EVI-Pro Lite Updates Webinar (Text Version)

This is a text version of the video for EVI-Pro Lite Updates Webinar presented on Dec. 9, 2020.

Mollie: Hello, everyone, and thank you for joining today's EVI-Pro Lite updates webinar. My name is Mollie Putzig. I work in communications at the National Renewable Energy Lab, and I'll be the moderator for today's webinar. Before we get started, I would like to go over a few housekeeping items so you know how you can participate in today's event. During the webinar, attendees will be in listen-only mode. You can select audio connection options to listen through your computer audio or dial in through your phone. We will have a Q&A session at the end of today's webinar. You may submit questions for our speakers during the Q&A panel at any time during the webinar. If you are in the full-screen view, there is a question mark icon located on the floating toolbar at the lower right of your screen to open the Q&A panel. If you are in split-screen mode, the Q&A panel is already open and is located at the lower-right side of your screen. You may send in your questions at any time during the presentations. We'll collect those at the end and answer them during the Q&A session. If you have technical difficulties or need help during today's session, you can use the chat section to get support. The chat section appears as a comment bubble your control panel.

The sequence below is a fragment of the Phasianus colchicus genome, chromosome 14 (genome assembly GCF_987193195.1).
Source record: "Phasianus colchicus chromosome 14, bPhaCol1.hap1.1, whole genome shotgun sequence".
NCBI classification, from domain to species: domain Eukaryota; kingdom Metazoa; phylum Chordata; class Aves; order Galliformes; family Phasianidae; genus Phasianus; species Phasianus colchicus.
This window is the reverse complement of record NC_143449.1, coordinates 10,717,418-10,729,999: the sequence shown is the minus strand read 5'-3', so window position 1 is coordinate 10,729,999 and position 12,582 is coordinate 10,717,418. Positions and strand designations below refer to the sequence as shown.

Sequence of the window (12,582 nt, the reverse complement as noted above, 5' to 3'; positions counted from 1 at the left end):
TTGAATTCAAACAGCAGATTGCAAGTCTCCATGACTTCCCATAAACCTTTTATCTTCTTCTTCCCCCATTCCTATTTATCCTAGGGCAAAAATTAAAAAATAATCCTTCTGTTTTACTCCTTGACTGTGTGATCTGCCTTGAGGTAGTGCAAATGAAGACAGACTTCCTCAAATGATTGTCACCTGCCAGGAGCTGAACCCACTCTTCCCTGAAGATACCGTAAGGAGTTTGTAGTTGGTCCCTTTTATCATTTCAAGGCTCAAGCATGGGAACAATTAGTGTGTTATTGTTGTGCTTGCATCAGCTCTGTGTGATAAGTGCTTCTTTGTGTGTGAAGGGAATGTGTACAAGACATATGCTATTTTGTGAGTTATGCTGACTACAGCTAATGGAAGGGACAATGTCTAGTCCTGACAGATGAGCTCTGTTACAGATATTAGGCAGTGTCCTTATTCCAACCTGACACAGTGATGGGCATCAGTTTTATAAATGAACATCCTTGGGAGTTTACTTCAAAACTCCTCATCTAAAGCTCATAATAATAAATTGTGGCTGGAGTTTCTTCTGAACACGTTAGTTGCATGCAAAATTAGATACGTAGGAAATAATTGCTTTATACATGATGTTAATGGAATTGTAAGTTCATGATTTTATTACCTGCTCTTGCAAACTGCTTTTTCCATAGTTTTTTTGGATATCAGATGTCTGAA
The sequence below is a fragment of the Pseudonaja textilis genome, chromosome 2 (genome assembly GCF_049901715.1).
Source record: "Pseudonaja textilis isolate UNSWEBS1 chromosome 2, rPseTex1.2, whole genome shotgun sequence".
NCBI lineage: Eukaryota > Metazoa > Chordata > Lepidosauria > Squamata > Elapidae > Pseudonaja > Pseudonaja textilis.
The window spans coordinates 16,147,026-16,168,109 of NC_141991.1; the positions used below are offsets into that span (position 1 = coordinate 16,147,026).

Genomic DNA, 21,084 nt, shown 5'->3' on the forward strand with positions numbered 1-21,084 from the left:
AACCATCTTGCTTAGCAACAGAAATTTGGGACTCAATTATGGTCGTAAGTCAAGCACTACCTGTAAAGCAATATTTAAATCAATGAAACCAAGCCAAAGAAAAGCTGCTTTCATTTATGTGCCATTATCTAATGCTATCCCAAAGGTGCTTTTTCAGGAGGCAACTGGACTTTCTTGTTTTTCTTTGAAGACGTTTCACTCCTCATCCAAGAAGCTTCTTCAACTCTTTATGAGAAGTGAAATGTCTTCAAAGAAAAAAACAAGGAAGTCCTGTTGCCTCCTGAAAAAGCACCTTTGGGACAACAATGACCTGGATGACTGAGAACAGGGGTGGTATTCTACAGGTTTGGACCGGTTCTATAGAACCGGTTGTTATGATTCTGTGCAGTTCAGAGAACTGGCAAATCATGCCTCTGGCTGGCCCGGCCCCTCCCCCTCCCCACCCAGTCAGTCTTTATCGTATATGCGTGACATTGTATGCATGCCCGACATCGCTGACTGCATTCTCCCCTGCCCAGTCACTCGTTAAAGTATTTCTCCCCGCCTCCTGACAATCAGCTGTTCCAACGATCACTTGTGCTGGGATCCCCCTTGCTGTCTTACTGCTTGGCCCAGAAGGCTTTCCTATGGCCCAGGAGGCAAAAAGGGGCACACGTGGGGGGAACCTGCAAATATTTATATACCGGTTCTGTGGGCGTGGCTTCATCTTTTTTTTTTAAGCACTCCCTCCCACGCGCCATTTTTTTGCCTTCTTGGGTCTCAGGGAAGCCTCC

Now I'll introduce you to today's speakers. First, you'll hear from Matt Rahill. Matt is a project leader and web developer at the Alternative Fuels Data Center and the Clean Cities website. He works with a team of developers and data scientists to build web tools and share transportation data. Next, we'll have Eric Wood. Eric is a senior engineer at NREL leading EV infrastructure projects in California, New York, and in support of the U.S. Department of Energy. He had a background in mechanical engineering and enjoys working at the intersection of automotive, transportation, and power sectors. Finally, we have Lauren Spath-Luhring. Lauren is a project leader and software engineer in NREL's Center for Integrated Mobility Sciences. She works with researchers and developers to build web applications that share information across a variety of transportation and mobility topics. As you can see, these are the presenters for today's webinar. Matt will start with some brief background about the Alternative Fuels Data Center for anyone who isn't familiar with the site, and then Eric is going to talk about the EVI-Pro model and the latest updates to the online tool. After that, Lauren will provide a demo of the new features in the tool and the API. We'll wrap up with a quick note about working with the Clean Cities coalitions, and we'll have plenty of time at the end for questions. Matt, I'll turn it over to you.

Matt: Thanks, Mollie. I know we have a number of Clean Cities coordinators and others on the webinar who are familiar with the Alternative Fuels Data Center, so for those who aren't, I want to share briefly about this website that hosts the EVI-Pro Lite tool. The AFDC provides a wealth of information and data on alternative and renewable fuels, advanced vehicles, fuel-saving strategies, and emerging transportation technologies. The site also features a number of interactive tools, calculators, and mapping applications that aid in implementing these fuels, vehicles, and strategies. The AFDC is a resource provided by the U.S. Department of Energy, and it is administered by NREL.